It's now the dominant sort of CCW system.

Alaska's 2003 conversion from Florida-style to "Vermont carry" proved that the Florida model could be a stepping stone to a genuinely constitutional system...which mostly eliminates the concern of the "Vermont or bust!" crowd.

The next most probable conversions to shall-issue are Wisconsin and Minnesota - the latter almost had it last year but their Supreme Court didn't like how it was put in procedurally so a new law will have to be drafted.

But then again...don't count California out.

It's got me in it :D.

October 22, 2004, 11:40 AM
Here's a visual history of recent years:

edited to delete out-of-date image -- see below


October 22, 2004, 11:46 AM
Thanks, Pax, may I borrow that gif?:)

October 22, 2004, 12:00 PM
It's my gif, and I prefer that people link to it, rather than copy it, so that they automatically update when I make changes.

(I'm currently waiting on Wisconsin and Kansas to pass shall-issue bills).

Progress in Right-to-Carry (http://www.gun-nuttery.com/rtc.php) http://www.gun-nuttery.com/rtc.gif

October 22, 2004, 12:09 PM
jdege ~

Thank you! for making that wonderful image. I had just opened my reply screen to explain that I'd borrowed it from another poster (pittspilot, I think), when I saw your post.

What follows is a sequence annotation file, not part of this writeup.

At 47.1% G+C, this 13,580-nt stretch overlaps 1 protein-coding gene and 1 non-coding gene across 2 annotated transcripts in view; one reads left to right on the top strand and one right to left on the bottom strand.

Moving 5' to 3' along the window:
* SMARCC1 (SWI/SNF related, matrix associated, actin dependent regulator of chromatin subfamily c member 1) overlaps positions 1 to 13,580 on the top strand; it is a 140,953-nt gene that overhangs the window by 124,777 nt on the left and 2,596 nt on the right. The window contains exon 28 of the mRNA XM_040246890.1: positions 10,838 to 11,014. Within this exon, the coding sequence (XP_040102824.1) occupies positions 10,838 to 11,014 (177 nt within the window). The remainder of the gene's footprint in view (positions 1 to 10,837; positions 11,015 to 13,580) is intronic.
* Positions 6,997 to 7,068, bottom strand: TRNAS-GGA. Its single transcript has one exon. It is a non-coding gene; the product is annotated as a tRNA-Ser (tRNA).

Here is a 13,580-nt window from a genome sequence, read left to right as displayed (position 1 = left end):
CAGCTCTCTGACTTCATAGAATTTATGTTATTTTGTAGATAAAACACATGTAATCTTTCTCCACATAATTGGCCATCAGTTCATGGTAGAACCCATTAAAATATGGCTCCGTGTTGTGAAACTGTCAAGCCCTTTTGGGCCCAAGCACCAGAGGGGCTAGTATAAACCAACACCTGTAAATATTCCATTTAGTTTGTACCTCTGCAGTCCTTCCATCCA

In future, I'll link to it instead of copying it.

Thanks again.


S Roper
October 22, 2004, 12:11 PM
I remember seeing something on History channel where they said in the West many towns did not allow firearms, and people were required to hand them into the Sheriff.

October 22, 2004, 12:14 PM

Thanks for making my day, man. That gif rocks. I'm planning on moving my family to Pennsylvania from NJ in a few years after my daughter graduates from high school, and I can't tell you how it feels to hear something positive about gun control lately.

October 22, 2004, 01:38 PM
Great website! That graphic shows one thing for certain--that the fight is not in vain and we CAN win! :D

Now to just increase the number of us Green states.

October 22, 2004, 07:10 PM
Great information everyone. could you tell me what unrestriced is?drf

October 22, 2004, 07:32 PM
Unrestricted means anyone can carry without having to get a permit.